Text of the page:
formerly "The View From Up Here"

Formerly titled "The View From Up Here" this column began in the Liberty Gazette June 26, 2007.

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December 2, 2008 Flying low over the Colorado River in a Super Cub

The Liberty Gazette
December 2, 2008

The View From Up Here
By Mike Ely and Linda Street Ely

The hill country beckoned with its winding rivers, lakes with sand bars and an abundance of ranches for grass landing strips: the perfect place for a Piper Super Cub, and a perfect time of year to get that tail wheel endorsement in my log book. Skimming the tree tops along the banks of the Llano River, a few herds of cattle, deer and wild pigs were witness to part of my first experience in a Super Cub.

Ken Wittekiend owns and operates ProMark Aviation Services in Burnet, Texas and while he offers the usual gamut of flight instruction in a Cessna 172, I think it’s the Super Cub he loves the most; and I can understand why. You may have seen the yellow 1959 tail dragger at Liberty in May during the Neault benefit fly-in when Ken flew it in support of the benefit. I first met Ken a couple of years ago at a Texas Aviation conference and have been planning to spend some time in Burnet, but several times we scheduled a weekend something came up and canceled our plans. This time, however, it all came together.

Mike: The tail dragger (so called because there is not a nose wheel, but two mains and a small wheel at the tail) sits slanted down when on the ground, and the center of gravity is aft of the main landing gear. These days most new pilots train in an airplane like a C172, with a nose wheel.

With the free-castoring tail wheel that can make for some exciting landings if one hasn’t learned in a tail dragger, hence the requirement for a special log book endorsement to fly one of these. If you don’t keep them straight the tail can have a way of swinging around in front of you. Time was when all airplanes were tail draggers; DC-3’s, Stearmans, etc. But new designs, dubbed “tricycle gear”, moved the center of gravity forward, reducing the threat of ground loops.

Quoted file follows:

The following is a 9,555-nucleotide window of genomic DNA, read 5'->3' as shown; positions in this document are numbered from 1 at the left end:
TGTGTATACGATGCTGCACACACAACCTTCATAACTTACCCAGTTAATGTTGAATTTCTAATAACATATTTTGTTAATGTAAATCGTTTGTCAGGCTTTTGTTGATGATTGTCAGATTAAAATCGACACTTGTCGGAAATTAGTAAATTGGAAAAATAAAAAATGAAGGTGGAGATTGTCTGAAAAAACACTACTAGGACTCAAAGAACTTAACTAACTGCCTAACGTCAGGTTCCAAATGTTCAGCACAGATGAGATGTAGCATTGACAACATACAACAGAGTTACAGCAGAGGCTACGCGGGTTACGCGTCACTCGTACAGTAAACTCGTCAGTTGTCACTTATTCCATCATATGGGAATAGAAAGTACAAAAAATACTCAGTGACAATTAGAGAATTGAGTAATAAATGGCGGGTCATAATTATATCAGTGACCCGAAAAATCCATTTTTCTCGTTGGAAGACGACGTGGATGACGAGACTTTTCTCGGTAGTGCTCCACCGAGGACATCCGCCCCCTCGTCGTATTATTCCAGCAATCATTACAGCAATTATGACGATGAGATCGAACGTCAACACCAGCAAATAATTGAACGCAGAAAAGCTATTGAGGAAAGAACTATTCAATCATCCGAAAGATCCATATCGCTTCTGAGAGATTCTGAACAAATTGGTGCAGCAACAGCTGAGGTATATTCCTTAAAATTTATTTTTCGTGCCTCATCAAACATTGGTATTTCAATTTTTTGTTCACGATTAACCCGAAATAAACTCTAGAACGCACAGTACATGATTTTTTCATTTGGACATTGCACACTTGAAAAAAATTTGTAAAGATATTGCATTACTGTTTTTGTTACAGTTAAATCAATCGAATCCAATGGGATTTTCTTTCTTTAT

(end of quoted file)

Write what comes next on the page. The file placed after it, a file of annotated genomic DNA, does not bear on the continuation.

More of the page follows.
Linda: It’s hard to pick out highlights because Ken makes the whole training fun. Flying low over the Colorado River, campers waived their hats and I rocked the wings in reply. There wasn’t much of a cross-wind to practice landing in, so Ken had me do a long, fast ground roll up on one wheel in simulation. Fortunately, one of our ranch landings would be just in time… as the two large glasses of water from lunch were taking effect. Ranch owners, Len and Beth, a ranch hand and a dog came out to greet us as we taxied up. There is no graceful way to enter or exit a Cub, but under certain circumstances, one can do it quickly when necessary. As long as I missed the fresh patties, Ken found my predicament amusing.

Six hours and 20 landings on grass strips, sand bars, cow pastures and ranches, having once ripped my jeans in an ungraceful dismount, earned my hoped-for endorsement with high praise from an outstanding instructor. I highly recommend his training programs, whether for IFR proficiency, beginning flight instruction, or the fun Super Cub; and it’s hard to beat the scenery. I can’t wait to take Mike there. He needs some fun flying like that.

Mike and Linda can be reached at

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